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Schaefer supports building House annex

State Comptroller William Donald Schaefer said yesterday that he will support the $26 million expansion of the House of Delegates' office building, clearing one major hurdle in a project beset by construction delays and potential political and budgetary problems.

He wants to make sure, however, that the annex to the Lowe House Office Building doesn't turn into a "Taj Mahal," a not-so-veiled reference to the extravagant Senate office building that opened in 2001.

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With Schaefer's support - and that of state Treasurer Nancy K. Kopp - the project has the necessary majority on the state's Board of Public Works to get the final go-ahead.

However, construction will still be held up for nearly a year because delays on a related project have forced the state to push back the House annex, which was originally supposed to be under construction last month, officials said.

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Critics had called for a delay in beginning construction on the project because of the state's financial situation, making it difficult to rationalize approving construction at a time when Gov. Robert L. Ehrlich Jr. is ordering budget cuts.

Others had wondered if Ehrlich, who blames House Speaker Michael E. Busch for the defeat of his slot machine proposal, would cancel the project in retaliation.

Ehrlich, a former delegate who holds the third vote on the Board of Public Works, said that while he supports the concept of an expanded building, he thinks the climate may not be right .

"Do you need a building? Yes. Is it the greatest timing in the world? No," he said yesterday. But, he added, "No one in the administration stepped in the way" of moving the project forward.

Schaefer said as long as the building stays within its budget - and doesn't become a palace of imported marble and stained glass - it might as well go up. Delegates have waited a long time for the expansion, which will include technology upgrades, committee rooms and other public spaces but not new offices.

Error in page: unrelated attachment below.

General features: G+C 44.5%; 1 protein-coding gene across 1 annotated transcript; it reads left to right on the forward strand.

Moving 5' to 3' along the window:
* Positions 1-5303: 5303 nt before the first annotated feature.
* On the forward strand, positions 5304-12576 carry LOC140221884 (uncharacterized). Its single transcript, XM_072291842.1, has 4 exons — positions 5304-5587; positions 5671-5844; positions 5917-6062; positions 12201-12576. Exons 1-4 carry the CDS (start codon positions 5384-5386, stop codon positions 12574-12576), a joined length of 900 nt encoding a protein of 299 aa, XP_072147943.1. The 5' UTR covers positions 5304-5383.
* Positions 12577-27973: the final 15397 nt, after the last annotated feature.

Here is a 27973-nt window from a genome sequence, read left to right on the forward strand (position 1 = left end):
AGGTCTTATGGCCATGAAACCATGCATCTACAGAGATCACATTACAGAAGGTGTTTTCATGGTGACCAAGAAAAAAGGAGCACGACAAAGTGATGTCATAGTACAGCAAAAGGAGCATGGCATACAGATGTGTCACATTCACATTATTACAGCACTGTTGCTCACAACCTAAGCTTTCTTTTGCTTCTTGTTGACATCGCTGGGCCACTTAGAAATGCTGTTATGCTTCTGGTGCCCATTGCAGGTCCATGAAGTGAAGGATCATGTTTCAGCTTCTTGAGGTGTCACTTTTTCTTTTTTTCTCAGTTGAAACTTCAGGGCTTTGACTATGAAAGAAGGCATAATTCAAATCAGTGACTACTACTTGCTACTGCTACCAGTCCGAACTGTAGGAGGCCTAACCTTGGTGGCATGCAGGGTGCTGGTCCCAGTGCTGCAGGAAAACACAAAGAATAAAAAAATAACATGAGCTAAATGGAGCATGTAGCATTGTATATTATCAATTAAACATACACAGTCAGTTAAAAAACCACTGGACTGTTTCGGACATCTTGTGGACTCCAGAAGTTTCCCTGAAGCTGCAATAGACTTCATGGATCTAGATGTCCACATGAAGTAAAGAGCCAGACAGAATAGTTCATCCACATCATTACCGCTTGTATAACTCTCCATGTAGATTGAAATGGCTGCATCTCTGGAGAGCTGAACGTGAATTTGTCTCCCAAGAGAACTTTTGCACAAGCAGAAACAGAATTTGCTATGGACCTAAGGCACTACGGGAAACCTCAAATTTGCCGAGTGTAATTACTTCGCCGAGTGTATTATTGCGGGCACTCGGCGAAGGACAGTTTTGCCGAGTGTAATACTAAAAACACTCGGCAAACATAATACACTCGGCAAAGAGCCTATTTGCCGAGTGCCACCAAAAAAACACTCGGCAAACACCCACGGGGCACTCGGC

"There never would be a right time to build it," he said. "It's not an extravagant building. It's a building for use, not beauty. You can do it within reason."

Officials with the Department of General Services briefed Board of Public Works members Tuesday about the building's status. Kopp, also a former delegate, said the officials explained that it would be best to rebid the building for a later construction date and the move would not cost the state additional money.

The construction delay is a result of hold-ups in the construction of the new Bloomsbury Square public housing complex. The old Bloomsbury stands where the House annex will be erected, and construction there couldn't begin until Bloomsbury was demolished.

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The new Bloomsbury, which is being built on a waterfront plot less than a mile away, is slated to open at the end of this month, said DGS spokeswoman Anne Hubbard. It had been expected to be completed in March but weather delayed work.

Anne Arundel County Republican Del. Herbert H. McMillan has been pushing to curtail state spending and said the House annex is no different. "I think they should disallow the project at this point," he said. "We need schools before we need plush office buildings for legislators.

Sun staff writer David Nitkin contributed to this article.


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